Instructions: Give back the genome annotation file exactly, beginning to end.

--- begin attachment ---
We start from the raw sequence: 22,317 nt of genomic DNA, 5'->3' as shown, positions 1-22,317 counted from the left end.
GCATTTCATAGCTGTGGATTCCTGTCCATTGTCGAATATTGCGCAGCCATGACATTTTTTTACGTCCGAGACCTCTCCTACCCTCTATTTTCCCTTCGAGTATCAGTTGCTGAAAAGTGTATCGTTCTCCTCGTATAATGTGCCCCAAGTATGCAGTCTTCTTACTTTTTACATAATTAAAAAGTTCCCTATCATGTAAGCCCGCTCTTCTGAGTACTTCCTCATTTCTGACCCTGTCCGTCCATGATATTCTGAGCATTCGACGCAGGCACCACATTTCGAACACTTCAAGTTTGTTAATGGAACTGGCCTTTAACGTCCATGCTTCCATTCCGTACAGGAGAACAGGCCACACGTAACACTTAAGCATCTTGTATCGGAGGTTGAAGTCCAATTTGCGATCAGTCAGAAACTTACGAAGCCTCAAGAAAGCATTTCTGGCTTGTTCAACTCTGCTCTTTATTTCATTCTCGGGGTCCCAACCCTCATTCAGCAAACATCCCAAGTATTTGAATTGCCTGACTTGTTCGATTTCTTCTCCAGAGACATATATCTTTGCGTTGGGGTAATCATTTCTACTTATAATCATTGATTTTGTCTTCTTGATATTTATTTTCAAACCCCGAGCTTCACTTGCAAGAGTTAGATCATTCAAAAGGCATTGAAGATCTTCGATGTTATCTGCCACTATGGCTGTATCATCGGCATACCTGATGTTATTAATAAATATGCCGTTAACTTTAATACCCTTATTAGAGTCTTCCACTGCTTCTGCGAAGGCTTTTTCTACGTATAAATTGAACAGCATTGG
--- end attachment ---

We start from the raw sequence: 22,317 nt of genomic DNA, 5'->3' as shown, positions 1-22,317 counted from the left end.
GCATTTCATAGCTGTGGATTCCTGTCCATTGTCGAATATTGCGCAGCCATGACATTTTTTTACGTCCGAGACCTCTCCTACCCTCTATTTTCCCTTCGAGTATCAGTTGCTGAAAAGTGTATCGTTCTCCTCGTATAATGTGCCCCAAGTATGCAGTCTTCTTACTTTTTACATAATTAAAAAGTTCCCTATCATGTAAGCCCGCTCTTCTGAGTACTTCCTCATTTCTGACCCTGTCCGTCCATGATATTCTGAGCATTCGACGCAGGCACCACATTTCGAACACTTCAAGTTTGTTAATGGAACTGGCCTTTAACGTCCATGCTTCCATTCCGTACAGGAGAACAGGCCACACGTAACACTTAAGCATCTTGTATCGGAGGTTGAAGTCCAATTTGCGATCAGTCAGAAACTTACGAAGCCTCAAGAAAGCATTTCTGGCTTGTTCAACTCTGCTCTTTATTTCATTCTCGGGGTCCCAACCCTCATTCAGCAAACATCCCAAGTATTTGAATTGCCTGACTTGTTCGATTTCTTCTCCAGAGACATATATCTTTGCGTTGGGGTAATCATTTCTACTTATAATCATTGATTTTGTCTTCTTGATATTTATTTTCAAACCCCGAGCTTCACTTGCAAGAGTTAGATCATTCAAAAGGCATTGAAGATCTTCGATGTTATCTGCCACTATGGCTGTATCATCGGCATACCTGATGTTATTAATAAATATGCCGTTAACTTTAATACCCTTATTAGAGTCTTCCACTGCTTCTGCGAAGGCTTTTTCTACGTATAAATTGAACAGCATTGG